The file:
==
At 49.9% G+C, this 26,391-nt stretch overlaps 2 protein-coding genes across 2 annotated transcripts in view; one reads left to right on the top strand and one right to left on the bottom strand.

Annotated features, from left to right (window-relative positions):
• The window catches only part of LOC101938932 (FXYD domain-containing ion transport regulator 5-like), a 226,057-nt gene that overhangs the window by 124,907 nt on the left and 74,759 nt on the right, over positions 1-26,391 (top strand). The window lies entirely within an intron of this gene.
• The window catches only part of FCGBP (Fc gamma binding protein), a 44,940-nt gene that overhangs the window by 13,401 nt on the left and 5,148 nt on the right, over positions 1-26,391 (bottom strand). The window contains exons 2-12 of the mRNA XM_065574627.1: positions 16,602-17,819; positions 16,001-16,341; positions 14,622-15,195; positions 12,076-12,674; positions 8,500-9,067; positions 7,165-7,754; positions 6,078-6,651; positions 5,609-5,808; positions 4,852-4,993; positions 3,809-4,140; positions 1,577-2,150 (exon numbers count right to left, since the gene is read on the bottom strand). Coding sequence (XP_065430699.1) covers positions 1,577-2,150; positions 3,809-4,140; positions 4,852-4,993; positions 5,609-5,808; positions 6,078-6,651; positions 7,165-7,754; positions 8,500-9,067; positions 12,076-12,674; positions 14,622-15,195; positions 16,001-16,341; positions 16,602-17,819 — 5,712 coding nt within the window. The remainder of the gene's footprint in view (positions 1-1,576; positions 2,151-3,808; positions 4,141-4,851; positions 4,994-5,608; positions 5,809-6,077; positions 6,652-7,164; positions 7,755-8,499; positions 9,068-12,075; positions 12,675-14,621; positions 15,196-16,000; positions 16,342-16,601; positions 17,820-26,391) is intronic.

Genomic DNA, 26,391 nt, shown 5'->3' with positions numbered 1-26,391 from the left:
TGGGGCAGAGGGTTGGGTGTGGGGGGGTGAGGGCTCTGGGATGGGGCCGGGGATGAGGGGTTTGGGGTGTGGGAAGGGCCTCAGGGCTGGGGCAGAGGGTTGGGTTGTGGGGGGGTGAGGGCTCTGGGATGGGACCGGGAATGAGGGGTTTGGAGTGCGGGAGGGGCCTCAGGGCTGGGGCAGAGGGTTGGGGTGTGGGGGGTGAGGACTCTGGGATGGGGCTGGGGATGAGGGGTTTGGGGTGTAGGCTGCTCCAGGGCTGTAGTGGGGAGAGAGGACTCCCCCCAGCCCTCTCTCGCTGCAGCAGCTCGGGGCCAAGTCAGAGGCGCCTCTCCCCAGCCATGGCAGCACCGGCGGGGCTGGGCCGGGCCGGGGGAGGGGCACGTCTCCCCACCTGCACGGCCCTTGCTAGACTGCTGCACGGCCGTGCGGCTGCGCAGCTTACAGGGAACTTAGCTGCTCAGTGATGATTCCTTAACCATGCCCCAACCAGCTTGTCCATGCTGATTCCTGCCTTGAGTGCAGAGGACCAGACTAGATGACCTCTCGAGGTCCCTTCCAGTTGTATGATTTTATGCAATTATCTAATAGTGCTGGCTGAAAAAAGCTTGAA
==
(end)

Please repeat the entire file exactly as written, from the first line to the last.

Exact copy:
At 49.9% G+C, this 26,391-nt stretch overlaps 2 protein-coding genes across 2 annotated transcripts in view; one reads left to right on the top strand and one right to left on the bottom strand.

Annotated features, from left to right (window-relative positions):
• The window catches only part of LOC101938932 (FXYD domain-containing ion transport regulator 5-like), a 226,057-nt gene that overhangs the window by 124,907 nt on the left and 74,759 nt on the right, over positions 1-26,391 (top strand). The window lies entirely within an intron of this gene.
• The window catches only part of FCGBP (Fc gamma binding protein), a 44,940-nt gene that overhangs the window by 13,401 nt on the left and 5,148 nt on the right, over positions 1-26,391 (bottom strand). The window contains exons 2-12 of the mRNA XM_065574627.1: positions 16,602-17,819; positions 16,001-16,341; positions 14,622-15,195; positions 12,076-12,674; positions 8,500-9,067; positions 7,165-7,754; positions 6,078-6,651; positions 5,609-5,808; positions 4,852-4,993; positions 3,809-4,140; positions 1,577-2,150 (exon numbers count right to left, since the gene is read on the bottom strand). Coding sequence (XP_065430699.1) covers positions 1,577-2,150; positions 3,809-4,140; positions 4,852-4,993; positions 5,609-5,808; positions 6,078-6,651; positions 7,165-7,754; positions 8,500-9,067; positions 12,076-12,674; positions 14,622-15,195; positions 16,001-16,341; positions 16,602-17,819 — 5,712 coding nt within the window. The remainder of the gene's footprint in view (positions 1-1,576; positions 2,151-3,808; positions 4,141-4,851; positions 4,994-5,608; positions 5,809-6,077; positions 6,652-7,164; positions 7,755-8,499; positions 9,068-12,075; positions 12,675-14,621; positions 15,196-16,000; positions 16,342-16,601; positions 17,820-26,391) is intronic.

Genomic DNA, 26,391 nt, shown 5'->3' with positions numbered 1-26,391 from the left:
TGGGGCAGAGGGTTGGGTGTGGGGGGGTGAGGGCTCTGGGATGGGGCCGGGGATGAGGGGTTTGGGGTGTGGGAAGGGCCTCAGGGCTGGGGCAGAGGGTTGGGTTGTGGGGGGGTGAGGGCTCTGGGATGGGACCGGGAATGAGGGGTTTGGAGTGCGGGAGGGGCCTCAGGGCTGGGGCAGAGGGTTGGGGTGTGGGGGGTGAGGACTCTGGGATGGGGCTGGGGATGAGGGGTTTGGGGTGTAGGCTGCTCCAGGGCTGTAGTGGGGAGAGAGGACTCCCCCCAGCCCTCTCTCGCTGCAGCAGCTCGGGGCCAAGTCAGAGGCGCCTCTCCCCAGCCATGGCAGCACCGGCGGGGCTGGGCCGGGCCGGGGGAGGGGCACGTCTCCCCACCTGCACGGCCCTTGCTAGACTGCTGCACGGCCGTGCGGCTGCGCAGCTTACAGGGAACTTAGCTGCTCAGTGATGATTCCTTAACCATGCCCCAACCAGCTTGTCCATGCTGATTCCTGCCTTGAGTGCAGAGGACCAGACTAGATGACCTCTCGAGGTCCCTTCCAGTTGTATGATTTTATGCAATTATCTAATAGTGCTGGCTGAAAAAAGCTTGAA